Today I remembered what I love about programming. It’s that feeling that you get when you know what you want to accomplish. You have an idea of how to start realizing your vision. You are comfortable with your tools, that is the language and the editor that you are using to write your opus. With these elements in place you are set to experience flow. Flow is a state of mind, studied and characterized by Mihály Csíkszentmihályi, where the task at hand is difficult enough to be engaging but not so difficult that you get stuck trying to accomplish it. As you finish one task, the next one becomes apparent to you. It is an exhilarating feeling.
What happened today is that I found a Python package called openpyxl that allows you to read and write Excel files from Python. This was the solution that I was looking for to my problem with analyzing large data sets stored in an Excel spreadsheet. I had been struggling to do it with VBA (Visual Basic for Applications) but I found it to be difficult to use. I found plenty written on it but nothing that spoke to my problem domain. If anything, there were too many mediocre books targeted at spreadsheet power users that were novice programmers. I am the opposite, a casual spreadsheet user that is an expert programmer.
I figured out after I thought about it for a while that experienced programmers just weren’t going to put up with a language as shabby as VBA. Not only was it a bad language but it had no standard definition and was proprietary to Microsoft. Consequently, it was subject to Microsoft’s favorite ploy of making radical changes to the behavior of the language from one version of the product to the next. It made no sense to me to invest any significant amount of effort into crafting a solution only to have to entirely redo it at the next release of Excel.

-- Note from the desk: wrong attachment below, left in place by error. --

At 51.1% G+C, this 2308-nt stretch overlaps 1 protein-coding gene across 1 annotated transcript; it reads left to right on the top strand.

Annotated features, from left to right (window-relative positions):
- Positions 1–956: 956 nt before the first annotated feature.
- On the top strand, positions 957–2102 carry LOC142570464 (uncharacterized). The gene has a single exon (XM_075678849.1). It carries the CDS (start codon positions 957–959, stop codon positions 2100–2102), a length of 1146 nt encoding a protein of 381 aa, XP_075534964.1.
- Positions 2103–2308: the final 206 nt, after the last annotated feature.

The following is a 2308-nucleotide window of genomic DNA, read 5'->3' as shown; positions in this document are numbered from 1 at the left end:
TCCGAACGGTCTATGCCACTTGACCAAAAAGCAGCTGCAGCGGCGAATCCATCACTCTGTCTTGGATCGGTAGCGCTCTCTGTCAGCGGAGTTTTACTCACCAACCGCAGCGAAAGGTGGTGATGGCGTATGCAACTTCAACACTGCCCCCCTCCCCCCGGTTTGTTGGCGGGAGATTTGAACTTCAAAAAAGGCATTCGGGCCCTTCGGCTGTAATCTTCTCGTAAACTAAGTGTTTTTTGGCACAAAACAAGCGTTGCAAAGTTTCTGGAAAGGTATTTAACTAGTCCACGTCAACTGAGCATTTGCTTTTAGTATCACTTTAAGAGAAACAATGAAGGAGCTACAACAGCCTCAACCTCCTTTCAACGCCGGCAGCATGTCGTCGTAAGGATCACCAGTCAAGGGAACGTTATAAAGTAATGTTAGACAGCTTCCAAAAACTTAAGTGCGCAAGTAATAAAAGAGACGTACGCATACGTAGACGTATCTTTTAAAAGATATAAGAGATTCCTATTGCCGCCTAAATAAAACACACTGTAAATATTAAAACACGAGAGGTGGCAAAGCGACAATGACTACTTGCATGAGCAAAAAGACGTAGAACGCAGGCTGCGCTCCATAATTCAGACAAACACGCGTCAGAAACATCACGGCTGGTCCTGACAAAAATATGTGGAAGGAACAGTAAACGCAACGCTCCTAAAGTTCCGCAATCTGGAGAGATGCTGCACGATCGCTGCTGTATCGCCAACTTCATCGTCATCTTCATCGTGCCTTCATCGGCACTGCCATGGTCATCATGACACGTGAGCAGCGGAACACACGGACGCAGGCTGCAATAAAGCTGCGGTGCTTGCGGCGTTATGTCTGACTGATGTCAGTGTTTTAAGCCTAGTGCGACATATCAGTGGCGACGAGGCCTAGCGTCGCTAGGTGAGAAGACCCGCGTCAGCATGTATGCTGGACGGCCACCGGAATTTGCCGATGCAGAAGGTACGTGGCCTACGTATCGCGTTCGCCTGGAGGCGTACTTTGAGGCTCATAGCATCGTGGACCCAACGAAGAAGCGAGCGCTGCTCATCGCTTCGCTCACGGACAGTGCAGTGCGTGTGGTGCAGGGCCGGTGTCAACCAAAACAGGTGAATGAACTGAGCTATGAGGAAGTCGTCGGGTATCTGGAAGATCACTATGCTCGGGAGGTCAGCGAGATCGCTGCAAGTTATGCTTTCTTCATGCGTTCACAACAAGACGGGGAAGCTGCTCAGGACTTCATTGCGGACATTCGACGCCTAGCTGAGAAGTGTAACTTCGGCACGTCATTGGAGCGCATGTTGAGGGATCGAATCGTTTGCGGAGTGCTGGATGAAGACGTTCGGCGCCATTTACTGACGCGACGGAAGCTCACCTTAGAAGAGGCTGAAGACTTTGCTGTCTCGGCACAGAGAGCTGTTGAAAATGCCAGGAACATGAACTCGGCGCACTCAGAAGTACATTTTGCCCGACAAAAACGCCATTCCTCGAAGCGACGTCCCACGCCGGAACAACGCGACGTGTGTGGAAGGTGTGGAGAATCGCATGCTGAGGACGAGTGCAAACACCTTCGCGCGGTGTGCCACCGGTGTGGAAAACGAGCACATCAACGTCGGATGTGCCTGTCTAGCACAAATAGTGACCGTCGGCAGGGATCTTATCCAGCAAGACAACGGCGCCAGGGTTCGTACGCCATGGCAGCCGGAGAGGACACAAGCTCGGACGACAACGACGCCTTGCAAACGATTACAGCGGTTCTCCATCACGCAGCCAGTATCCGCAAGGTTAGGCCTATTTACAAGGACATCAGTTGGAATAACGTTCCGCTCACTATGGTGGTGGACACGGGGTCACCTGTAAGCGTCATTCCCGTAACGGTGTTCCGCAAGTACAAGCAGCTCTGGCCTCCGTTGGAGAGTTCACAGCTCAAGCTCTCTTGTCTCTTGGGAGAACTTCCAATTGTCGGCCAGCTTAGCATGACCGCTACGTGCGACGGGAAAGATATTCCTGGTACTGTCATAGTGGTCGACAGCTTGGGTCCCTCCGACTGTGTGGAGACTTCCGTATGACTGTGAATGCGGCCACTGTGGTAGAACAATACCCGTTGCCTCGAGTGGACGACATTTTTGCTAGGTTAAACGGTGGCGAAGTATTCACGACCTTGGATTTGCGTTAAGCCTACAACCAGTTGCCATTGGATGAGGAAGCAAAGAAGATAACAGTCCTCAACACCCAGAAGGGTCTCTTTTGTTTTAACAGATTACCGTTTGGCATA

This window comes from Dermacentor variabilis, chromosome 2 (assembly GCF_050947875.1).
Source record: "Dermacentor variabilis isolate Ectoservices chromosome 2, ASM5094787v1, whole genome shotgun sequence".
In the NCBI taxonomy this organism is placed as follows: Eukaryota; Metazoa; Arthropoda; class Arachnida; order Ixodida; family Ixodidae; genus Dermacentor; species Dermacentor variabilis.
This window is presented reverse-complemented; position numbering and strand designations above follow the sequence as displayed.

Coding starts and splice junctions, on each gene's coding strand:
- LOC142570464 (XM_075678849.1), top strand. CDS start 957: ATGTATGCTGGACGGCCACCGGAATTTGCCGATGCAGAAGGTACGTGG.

To summarize, I made more progress today than I would have in a week with VBA. And as a bonus benefit, my code is readable to the large and ever growing cadre of Python programmers. It was a brilliant idea and I’m still floating on air over having figured it out.
Basic was a good first cut at a first language but we have learned a lot about how computer languages should work since it was first released in 1964. Bill Gates and Paul Allen started Microsoft with Microsoft Basic in 1975 and it was a clever implementation that made the limited resources of the early personal computers more approachable by total computer novices. In the intervening 42 years, we have developed a number of languages that fill the niche that Basic originally targeted much better.
Python has become very popular for both casual scripting and implementation of large projects. It has the inertia associated with a large user community and a responsive team of implementors. There is a clear definition of the language and a carefully controlled process governing the evolution of the language. I can develop in it with confidence that my work won’t be rendered obsolete by the next release of the language.
Sweet dreams, don’t forget to tell the ones you love that you love them, and most important of all, be kind.